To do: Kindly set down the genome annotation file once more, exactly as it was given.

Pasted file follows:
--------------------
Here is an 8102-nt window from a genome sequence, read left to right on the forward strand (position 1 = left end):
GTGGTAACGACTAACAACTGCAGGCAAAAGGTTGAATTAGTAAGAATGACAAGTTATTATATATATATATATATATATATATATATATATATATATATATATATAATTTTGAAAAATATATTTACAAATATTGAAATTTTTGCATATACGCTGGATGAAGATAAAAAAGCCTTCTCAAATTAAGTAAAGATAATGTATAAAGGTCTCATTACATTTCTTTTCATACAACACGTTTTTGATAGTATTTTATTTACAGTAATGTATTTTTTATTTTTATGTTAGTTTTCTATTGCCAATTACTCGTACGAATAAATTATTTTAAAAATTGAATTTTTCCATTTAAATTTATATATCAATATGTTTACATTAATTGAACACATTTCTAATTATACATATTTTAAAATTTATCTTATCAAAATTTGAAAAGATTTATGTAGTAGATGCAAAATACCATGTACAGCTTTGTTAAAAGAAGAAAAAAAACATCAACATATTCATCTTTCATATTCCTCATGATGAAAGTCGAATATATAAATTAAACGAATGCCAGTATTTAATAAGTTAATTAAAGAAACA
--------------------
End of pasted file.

Here is an 8102-nt window from a genome sequence, read left to right on the forward strand (position 1 = left end):
GTGGTAACGACTAACAACTGCAGGCAAAAGGTTGAATTAGTAAGAATGACAAGTTATTATATATATATATATATATATATATATATATATATATATATATATATAATTTTGAAAAATATATTTACAAATATTGAAATTTTTGCATATACGCTGGATGAAGATAAAAAAGCCTTCTCAAATTAAGTAAAGATAATGTATAAAGGTCTCATTACATTTCTTTTCATACAACACGTTTTTGATAGTATTTTATTTACAGTAATGTATTTTTTATTTTTATGTTAGTTTTCTATTGCCAATTACTCGTACGAATAAATTATTTTAAAAATTGAATTTTTCCATTTAAATTTATATATCAATATGTTTACATTAATTGAACACATTTCTAATTATACATATTTTAAAATTTATCTTATCAAAATTTGAAAAGATTTATGTAGTAGATGCAAAATACCATGTACAGCTTTGTTAAAAGAAGAAAAAAAACATCAACATATTCATCTTTCATATTCCTCATGATGAAAGTCGAATATATAAATTAAACGAATGCCAGTATTTAATAAGTTAATTAAAGAAACA